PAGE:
gab (v.) Look up gab at
c.1200, "scoff, jeer; mock (someone), ridicule; reproach (oneself)," also "to lie to" (late 13c.), via Scottish and northern England dialect, from a Scandinavian source, such as Old Norse gabba "to mock," and probably in part from Old French gabber "mock, boast," which, too, is from Scandinavian; ultimately perhaps imitative. Meanings "speak foolishly; talk indiscreetly" are from late 14c. Meaning "to talk much" is from 1786, probably a shortening of gabble (v.). Related: Gabbed; gabbing. Gabber was Middle English for "liar, deceiver; mocker."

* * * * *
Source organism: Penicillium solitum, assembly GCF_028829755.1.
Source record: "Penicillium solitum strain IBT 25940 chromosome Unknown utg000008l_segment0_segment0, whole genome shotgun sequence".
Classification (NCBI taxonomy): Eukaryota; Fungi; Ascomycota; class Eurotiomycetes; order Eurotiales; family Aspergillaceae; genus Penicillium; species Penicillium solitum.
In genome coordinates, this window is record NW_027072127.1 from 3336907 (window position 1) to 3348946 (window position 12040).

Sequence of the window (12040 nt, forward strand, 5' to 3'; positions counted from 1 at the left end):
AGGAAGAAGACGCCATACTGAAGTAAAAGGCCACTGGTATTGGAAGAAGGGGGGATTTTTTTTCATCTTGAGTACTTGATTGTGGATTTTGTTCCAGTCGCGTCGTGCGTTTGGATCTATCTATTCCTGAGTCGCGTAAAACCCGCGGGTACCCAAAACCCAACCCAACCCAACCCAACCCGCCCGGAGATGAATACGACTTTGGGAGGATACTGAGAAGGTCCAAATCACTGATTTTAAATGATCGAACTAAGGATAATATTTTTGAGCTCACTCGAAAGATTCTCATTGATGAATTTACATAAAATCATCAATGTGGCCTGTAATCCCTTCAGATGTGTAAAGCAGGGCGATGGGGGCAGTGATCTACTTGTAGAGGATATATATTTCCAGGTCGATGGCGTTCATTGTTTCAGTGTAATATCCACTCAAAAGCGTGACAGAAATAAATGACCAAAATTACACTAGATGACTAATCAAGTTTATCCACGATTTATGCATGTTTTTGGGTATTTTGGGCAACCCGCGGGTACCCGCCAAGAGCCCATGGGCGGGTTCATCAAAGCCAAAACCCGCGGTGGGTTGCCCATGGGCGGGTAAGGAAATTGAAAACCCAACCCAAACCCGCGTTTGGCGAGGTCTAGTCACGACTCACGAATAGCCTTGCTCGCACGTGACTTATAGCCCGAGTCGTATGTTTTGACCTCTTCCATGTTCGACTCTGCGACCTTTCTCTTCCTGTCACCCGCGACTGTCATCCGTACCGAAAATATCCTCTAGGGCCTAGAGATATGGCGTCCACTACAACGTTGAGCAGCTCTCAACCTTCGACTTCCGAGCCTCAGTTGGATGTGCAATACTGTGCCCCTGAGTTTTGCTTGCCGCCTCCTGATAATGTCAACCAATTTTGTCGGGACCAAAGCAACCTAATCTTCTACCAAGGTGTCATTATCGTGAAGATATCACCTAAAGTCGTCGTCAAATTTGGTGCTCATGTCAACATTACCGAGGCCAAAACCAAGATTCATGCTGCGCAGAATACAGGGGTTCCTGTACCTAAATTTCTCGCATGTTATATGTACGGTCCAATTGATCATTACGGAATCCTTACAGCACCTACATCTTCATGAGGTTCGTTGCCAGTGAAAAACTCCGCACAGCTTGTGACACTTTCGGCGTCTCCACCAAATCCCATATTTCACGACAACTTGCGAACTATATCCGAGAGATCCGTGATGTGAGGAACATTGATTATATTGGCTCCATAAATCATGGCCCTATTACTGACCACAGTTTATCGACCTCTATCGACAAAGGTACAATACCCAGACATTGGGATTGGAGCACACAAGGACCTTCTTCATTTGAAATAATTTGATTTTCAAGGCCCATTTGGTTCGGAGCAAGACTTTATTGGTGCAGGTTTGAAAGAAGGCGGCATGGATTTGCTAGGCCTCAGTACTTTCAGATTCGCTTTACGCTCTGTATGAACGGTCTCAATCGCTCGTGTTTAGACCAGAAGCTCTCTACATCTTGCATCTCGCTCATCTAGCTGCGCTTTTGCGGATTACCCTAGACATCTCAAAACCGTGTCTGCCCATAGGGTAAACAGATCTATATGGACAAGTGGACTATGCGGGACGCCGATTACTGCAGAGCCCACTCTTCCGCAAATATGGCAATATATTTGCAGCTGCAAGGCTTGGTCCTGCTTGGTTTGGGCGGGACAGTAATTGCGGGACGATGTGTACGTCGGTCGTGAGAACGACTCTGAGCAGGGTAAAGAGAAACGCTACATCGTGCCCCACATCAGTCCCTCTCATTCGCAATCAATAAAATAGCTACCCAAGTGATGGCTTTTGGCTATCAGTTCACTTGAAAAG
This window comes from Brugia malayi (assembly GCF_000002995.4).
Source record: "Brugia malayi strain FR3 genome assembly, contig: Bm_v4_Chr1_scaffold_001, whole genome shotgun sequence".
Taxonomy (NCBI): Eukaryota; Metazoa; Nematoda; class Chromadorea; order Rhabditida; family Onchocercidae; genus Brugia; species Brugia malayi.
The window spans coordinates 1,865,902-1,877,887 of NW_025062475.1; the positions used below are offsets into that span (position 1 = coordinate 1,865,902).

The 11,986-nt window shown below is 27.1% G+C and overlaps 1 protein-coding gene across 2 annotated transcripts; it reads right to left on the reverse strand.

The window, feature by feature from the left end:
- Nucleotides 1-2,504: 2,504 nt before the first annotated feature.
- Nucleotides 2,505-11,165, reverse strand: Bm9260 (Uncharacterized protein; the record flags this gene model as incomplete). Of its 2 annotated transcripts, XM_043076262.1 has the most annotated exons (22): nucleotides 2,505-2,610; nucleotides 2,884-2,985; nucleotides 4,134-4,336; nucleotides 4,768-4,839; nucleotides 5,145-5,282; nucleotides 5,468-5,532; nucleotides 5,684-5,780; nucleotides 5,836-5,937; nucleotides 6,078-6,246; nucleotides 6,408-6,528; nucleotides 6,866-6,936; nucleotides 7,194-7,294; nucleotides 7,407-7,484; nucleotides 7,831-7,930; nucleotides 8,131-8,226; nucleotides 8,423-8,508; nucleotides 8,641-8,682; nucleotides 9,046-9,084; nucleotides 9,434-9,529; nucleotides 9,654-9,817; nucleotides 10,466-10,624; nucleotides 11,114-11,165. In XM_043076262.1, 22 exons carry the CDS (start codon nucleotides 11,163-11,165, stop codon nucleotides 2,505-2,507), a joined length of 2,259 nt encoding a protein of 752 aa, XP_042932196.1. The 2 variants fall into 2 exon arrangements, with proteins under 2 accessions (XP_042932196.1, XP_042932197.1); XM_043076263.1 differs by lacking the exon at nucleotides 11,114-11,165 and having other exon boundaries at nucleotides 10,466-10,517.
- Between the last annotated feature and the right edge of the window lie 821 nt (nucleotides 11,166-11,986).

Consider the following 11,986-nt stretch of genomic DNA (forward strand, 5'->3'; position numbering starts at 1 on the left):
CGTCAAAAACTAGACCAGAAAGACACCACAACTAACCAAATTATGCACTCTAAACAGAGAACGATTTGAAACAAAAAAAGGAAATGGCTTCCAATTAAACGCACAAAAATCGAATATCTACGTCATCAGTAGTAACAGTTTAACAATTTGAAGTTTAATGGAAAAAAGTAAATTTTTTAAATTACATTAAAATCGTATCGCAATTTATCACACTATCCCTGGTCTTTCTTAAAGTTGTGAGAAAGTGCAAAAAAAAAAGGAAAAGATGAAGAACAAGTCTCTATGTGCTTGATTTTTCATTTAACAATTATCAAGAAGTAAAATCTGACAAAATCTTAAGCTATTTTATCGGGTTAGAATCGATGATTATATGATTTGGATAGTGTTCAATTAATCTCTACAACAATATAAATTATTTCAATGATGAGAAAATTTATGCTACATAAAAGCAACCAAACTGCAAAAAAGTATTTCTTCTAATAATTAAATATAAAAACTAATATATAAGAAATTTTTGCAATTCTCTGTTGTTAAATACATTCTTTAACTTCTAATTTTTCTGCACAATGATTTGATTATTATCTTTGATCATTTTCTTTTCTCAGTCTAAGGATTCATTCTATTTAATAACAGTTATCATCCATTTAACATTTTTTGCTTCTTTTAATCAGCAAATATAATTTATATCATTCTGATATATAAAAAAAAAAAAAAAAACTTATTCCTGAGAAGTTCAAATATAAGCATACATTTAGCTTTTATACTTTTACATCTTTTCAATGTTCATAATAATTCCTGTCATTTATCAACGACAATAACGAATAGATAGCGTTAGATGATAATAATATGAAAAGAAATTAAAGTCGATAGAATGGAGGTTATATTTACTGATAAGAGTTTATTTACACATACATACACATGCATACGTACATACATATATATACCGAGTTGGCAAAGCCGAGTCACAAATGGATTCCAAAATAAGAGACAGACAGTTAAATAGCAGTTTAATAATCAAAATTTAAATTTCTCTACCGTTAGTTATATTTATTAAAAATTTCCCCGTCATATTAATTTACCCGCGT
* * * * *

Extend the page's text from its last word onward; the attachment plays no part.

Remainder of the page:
gab (n.) Look up gab at
c.1200, "a gibe, a taunt;" mid-13c., "falsehood, deceit; idle talk," probably from a Scandinavian source akin to Old Norse gabb and in part from Old French gab, which also is probably from Scandinavian (compare gab (v.)). Gift of the gab "talent for speaking" is from 1680s.